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The Double Economy: Disjunctive Reciprocity¡­ Knowledge at its Limits¡­





The Double Economy: Introduction




I first came across these issues as a potential problematic when a postgraduate student immersed in contemporary philosophy, what we then called, ¡®Critical Theory¡¯, that is, in Continental Philosophy, in Post-Structuralist as in Post-Foundationalist thought. However the direction of my research, then and after ruled out spending any sustained period of time thinking them through. This year the window finally arrived¡­ (aided by a change of institution and the arrival of our most recent, and apparently most disruptive, form of plague, the advent of COVID 19).


One thing that had always bothered me were the similarities in the divisions riding across human knowledge, an agon of incommensurables that seemed to appear in each and every level of human cultural activity. Apparently, no one had yet thought to put together the relevant data from apparently disparate levels of human practice¡­ What seemed to be lacking was a theory of ¡®identity exchange¡¯ which, acting as a supplement to the notion of ¡®subjectivity¡¯ in the human sciences, would provide the ¡®missing link¡¯ between the ¡®hard sciences¡¯ and the realms of art and thought. The idea would be to show the parallels existing between the different zones or levels of human culture: from our most intimate interiority, our subjectivity as experience, through key categories in our thought and language use, to our exteriority (the extension of our species onto our environment, the Object of our collective Subject), particularly as found in our arts and sciences (Deleuze might have said a concept to create a plane of immanence - in this case a fractured concept for a fractured immanence¡­ a diremption). For any ¡®unity¡¯ could only be that of the persistent, even irruptive, presence of an unbridgeable chasm; an invisible but ever-present barrier operating at the heart of the human condition, constituting our very subjectivity ¨C even defining what it is to be ¡®human¡¯.


For this w/hole is a human product: ¡®dividing¡¯ even as it ¡®unites¡¯¡­



Much of what follows will explore ¡®the self¡¯ from within, its diremptions, our blind spots, the sense of when thinking from one point of view, we are denied the other¡­ and vice versa. The divisions of the self as we actually experience them. The number and relationship of these parts will be one major topic. Their incommensurability, the other. How these gaps may be bridged, in the fiction of belief systems and in the practices of daily life will also be of concern.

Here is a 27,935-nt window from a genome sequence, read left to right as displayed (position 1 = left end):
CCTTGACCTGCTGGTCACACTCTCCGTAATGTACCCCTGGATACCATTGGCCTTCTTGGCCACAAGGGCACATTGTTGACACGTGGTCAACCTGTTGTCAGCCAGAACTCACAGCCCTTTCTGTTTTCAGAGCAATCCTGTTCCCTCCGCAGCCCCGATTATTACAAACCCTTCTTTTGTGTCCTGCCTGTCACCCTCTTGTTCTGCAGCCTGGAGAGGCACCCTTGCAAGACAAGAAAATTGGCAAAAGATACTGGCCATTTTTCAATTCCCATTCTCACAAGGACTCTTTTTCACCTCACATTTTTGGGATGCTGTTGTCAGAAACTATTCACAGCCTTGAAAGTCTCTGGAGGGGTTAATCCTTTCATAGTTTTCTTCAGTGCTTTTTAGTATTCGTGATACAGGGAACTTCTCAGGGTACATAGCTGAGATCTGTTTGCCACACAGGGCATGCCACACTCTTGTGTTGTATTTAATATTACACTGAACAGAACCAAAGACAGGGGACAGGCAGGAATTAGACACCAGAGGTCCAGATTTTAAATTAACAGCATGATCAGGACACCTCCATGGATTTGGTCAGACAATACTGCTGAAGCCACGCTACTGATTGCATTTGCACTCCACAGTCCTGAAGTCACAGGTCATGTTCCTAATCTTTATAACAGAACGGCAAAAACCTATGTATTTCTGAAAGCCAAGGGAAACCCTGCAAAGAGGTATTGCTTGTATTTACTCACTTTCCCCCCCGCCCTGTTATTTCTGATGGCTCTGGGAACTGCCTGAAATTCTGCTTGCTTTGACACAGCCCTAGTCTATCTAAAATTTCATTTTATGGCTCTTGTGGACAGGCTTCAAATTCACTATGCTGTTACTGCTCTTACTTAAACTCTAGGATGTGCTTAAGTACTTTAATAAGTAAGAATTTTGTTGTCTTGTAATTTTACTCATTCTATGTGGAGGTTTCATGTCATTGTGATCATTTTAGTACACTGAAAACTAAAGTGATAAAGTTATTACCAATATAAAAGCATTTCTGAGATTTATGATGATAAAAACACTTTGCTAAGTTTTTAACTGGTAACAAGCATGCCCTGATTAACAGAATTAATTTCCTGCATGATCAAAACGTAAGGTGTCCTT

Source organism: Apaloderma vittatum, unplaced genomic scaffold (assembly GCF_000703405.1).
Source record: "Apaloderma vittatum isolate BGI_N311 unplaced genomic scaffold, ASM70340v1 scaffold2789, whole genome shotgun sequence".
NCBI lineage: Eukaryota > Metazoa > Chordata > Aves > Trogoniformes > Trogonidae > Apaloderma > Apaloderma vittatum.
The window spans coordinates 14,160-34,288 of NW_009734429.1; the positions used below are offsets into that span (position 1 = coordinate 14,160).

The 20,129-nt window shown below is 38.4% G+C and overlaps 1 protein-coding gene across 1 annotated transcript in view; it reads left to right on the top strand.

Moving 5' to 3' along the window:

However, this study is not another version of the Romantic, ¡®murder to dissect¡¯ versus ¡®organic unity¡¯; although it must at times seem like this, very Romantic, recognition of the diremption as the parting of the ways of religion and science (or the increasingly distinguishable worlds of ¡®Big Subject¡¯ and ¡®Big Object¡¯). In fact, reason and religion, had parted company a long time ago, as attested by, what is often called, the debate between ¡®Athens and Rome¡¯. In this later, the distinction between the individual mind, the subject of reason, and institutional or collective force or objectivity, is already clear ¨C as are its opponents. Romanticism may not be the last great attempt to glue together that which has become un-fastened by Modernity, as well as what has been existentially left un-fastened; but as a lasting influence on the present, on our very (post) modern, Neo-romantic ideologies and repeat-performance populist politics; its lineage and the debt owed is still clear (including an elitism that infests ¡®modernism¡¯ far more than its adherents would wish to admit). The historiography of a single or ¡®unified manifold¡¯, of ¡®making One¡¯, does not begin with the Romantics (any more than does ¡®Nature First¡¯ philosophy), but the genealogy of its urgent reassertion in the face of repeated assaults by science (and the absence of a State guarantee or monopoly) would argue for a continuity from then into the present. 


Rather, we ask the question: why the near pathological drive to unify that which analysis clearly indicates is either separate or complementary (or both), and why we do not simply distinguish the differences in question as fundamental, constitutive, undecidable or in-eliminable? Leaving the description of the world, including the social world or ¡®Culture¡¯, as the following of the diremption down to its particular or local constitutive dyad or aporia and leaving all description of the remainder as the rhetoric or genealogy or history (or historiography) of the heroic or futile attempts at bridge building (as with the romantic reaction mentioned above). Reminding us that all previous religions and ideologies have been (or have succumbed to) the Quest for the Eternal Bridge, of the yoking together of disparate elements, of different, discrete parts, and of the resultant transfer of meaning¡­ and if this transfer is not the definition of rhetoric, of figure or of symbol, then I don¡¯t know what is¡­ Such systems and beliefs (including ¡®Natural Law¡¯ descriptions) and the rituals that support them, are better described by the terms associated with figurative language: the yoking together of contradictory positions for dramatic effect, and, interestingly, the terms are many: paradox, dilemma, conundrum, anti-theses, comparatio (also in the case of a comparative sense with conjoining: metalepsis, chiasmus, antimetabole, epanalepsis, resumptio, paranomasia, agnominato, allusion, syllepsis, conceptio ¨C and other tropes of repetition). However, in this case to make meaning¡­ is to make meaning for ideological ¡®wholeness¡¯, community, identity, sanity (the act of ¡®bringing together¡¯; the rhetoric of ritual ¨C so perhaps most apposite term from classical rhetoric would be synoeciosis or contrapositium, what we usually refer to as oxymoron or the uniting of incompatibles or complementaries). Of course, the diremption itself may be pictured in just these terms: but that is the result of the fear of losing a comforting model of the world, the consolation of the knowledge of ¡®First and Last¡¯ things, the assertion of things that one cannot possibly ¡®know¡¯ and so of outraged denial, the view from a ¡®restricted economy¡¯, the desire for the uncomfortable general view to ¡®just go away¡¯, and finally the lack of sufficient examination of the evidence ¨C subjective or objective¡­.